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A Ku Klux Klan member stands near a burning cross in this photo taken in Denver during the 1920s. The decade marked the height of Klan activity and power across the state, with members holding prominent political offices.

The hooded horsemen appeared only at night, like ghosts. An editor at the time called them Colorado’s “invisible empire.”

They burned buildings, kidnapped public officials off the streets, and inspired fear among Blacks, Catholics, Jews and immigrants of all stripes. On July 4, 1923, they burned a 30-foot cross on the summit of Pikes Peak. On the night of Nov. 10, 1923, they lit 11 crosses afire throughout Denver, including one on the steps of the Capitol.

They were the Ku Klux Klan, and for a time, they ran Colorado.

It took a single intrepid district attorney and an upstart newspaper to bring them down.


Alan Prendergast

Author Alan Prendergast finally gives that crusading DA, Philip Van Cise, his due in a new book “Gangbuster” after a century of cold shoulders. Prendergast has the pluck and tenacity to look deeply into a dark chapter in our state’s past and tell the too-long-untold story of the heroes who helped end it. He's wound up with an exceedingly good story about an exceedingly bad time.

Shockingly, Prendergast informs us, the white-sheeted night riders at one point controlled the mayor’s office, the governor’s office, congressional seats and a whole host of judges, lawyers and police officers.

Mid-decade, more than 35,000 Colorado men were Klansmen. Except for Indiana, no state more fervently embraced the Klan.


Cover of “Gangbuster”

The Klansman governor in question, Clarence Morley, still has his portrait hanging in the Capitol. After reading Prendergast’s book, you’ll question why.

How could this happen in a place like Colorado, so far from the front lines of the Civil War and the Deep South?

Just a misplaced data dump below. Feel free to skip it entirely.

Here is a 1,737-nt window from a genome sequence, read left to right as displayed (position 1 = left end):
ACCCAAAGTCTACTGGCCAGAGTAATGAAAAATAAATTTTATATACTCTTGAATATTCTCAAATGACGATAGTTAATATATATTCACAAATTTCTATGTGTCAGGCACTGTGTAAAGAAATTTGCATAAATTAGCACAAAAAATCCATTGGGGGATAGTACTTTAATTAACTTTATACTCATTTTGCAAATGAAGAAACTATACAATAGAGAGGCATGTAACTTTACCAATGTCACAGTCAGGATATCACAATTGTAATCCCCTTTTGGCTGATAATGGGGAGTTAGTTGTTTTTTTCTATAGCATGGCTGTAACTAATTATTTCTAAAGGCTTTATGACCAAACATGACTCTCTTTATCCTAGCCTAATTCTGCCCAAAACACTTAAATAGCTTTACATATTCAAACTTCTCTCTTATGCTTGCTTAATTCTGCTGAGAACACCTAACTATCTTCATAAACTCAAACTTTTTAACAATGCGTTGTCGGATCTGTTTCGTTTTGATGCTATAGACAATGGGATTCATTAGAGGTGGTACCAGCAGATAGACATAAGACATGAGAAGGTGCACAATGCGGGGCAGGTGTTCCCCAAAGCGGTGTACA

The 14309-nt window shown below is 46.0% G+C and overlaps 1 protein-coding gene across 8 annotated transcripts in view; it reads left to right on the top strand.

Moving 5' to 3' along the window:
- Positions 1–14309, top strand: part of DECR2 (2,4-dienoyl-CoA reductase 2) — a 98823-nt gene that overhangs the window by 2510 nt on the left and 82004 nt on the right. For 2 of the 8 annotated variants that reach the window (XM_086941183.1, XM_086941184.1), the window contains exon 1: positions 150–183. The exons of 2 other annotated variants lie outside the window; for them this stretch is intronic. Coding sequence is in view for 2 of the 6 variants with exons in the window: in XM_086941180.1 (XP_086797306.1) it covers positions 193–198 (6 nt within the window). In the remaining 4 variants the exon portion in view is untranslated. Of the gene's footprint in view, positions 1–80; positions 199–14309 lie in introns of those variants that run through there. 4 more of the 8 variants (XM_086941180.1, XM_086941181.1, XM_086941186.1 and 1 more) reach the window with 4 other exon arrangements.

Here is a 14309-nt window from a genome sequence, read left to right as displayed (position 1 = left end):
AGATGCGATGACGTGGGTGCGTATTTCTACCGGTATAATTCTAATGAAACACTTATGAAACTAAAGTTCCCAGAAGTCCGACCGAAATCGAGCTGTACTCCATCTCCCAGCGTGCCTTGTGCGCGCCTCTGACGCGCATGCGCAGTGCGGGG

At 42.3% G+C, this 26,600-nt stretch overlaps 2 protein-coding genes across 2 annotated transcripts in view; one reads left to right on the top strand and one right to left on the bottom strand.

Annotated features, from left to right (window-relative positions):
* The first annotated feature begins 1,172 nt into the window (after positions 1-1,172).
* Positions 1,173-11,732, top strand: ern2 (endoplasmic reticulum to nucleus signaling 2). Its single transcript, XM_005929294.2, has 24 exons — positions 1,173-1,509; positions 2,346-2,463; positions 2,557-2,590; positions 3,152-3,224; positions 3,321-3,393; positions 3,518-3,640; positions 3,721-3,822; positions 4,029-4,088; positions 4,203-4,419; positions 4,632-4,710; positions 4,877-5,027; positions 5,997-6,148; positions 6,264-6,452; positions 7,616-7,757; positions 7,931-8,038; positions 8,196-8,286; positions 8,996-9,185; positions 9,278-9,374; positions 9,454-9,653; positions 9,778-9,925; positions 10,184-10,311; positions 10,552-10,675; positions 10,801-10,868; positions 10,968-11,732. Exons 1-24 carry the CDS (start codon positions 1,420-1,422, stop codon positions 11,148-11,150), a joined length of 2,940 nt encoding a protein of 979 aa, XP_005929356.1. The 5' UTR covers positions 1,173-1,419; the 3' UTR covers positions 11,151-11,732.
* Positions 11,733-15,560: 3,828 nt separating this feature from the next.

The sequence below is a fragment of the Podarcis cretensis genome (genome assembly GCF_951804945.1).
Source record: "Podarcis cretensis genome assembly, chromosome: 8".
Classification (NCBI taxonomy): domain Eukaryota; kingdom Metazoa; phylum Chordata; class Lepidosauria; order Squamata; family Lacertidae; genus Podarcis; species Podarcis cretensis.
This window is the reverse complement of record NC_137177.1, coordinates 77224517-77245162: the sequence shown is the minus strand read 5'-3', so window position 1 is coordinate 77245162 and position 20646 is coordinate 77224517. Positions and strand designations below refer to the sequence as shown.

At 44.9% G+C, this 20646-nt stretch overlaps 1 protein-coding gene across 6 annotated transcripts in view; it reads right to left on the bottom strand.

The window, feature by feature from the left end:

“I mean, at first glance it does seem baffling that this would happen in Colorado. But then you look at the way they sort of changed their emphasis as they moved out west,” Prendergast said of the KKK. “There was a lot of soft-peddling of the White supremacy thing and more emphasis on … 'We’ve got to stand up for America and Americans.' I think all the immigrants, all the rapid change, there were a lot of people in the Midwest and West who were feeling very uneasy about that."

Many of the miners flooding into Colorado were from China, Mexico, Australia and southern Europe, and many of them were Catholic.

Coloradans who worried about this rush of immigration and the loss of White protestant primacy “took to the Klan as something they thought would help them. It was very opportunistic. I don’t think there were a lot of hard-core true believers,” Prendergast said.

Many of the people who have read Prendergast’s book have seen parallels with our current urban troubles and the resurgence of White supremacy embodied by groups like the Proud Boys, as well as the recent proliferation of conspiracy theories and extremist politics.

“I think that has something to with the fact that the past is closer than we think,” Prendergast told me. “Yes, everything changes and we think we’re so much more sophisticated, but the basic dynamics of politics aren’t that different. I mean, this is the way extremist movements operate, right? They create their own echo chambers. The Klan had its own newspapers and magazines; you could read all these conspiracy theories about how the Catholics are trying to take over the country or the Jewish conspiracy for global domination. So I mean this stuff keeps cropping up, right? It’s the same idea that you polarize people. You scapegoat whatever group is sort of convenient out there. Immigrants were such a target 100 years ago, and then look what’s happening now. It’s like wow, what have we learned?”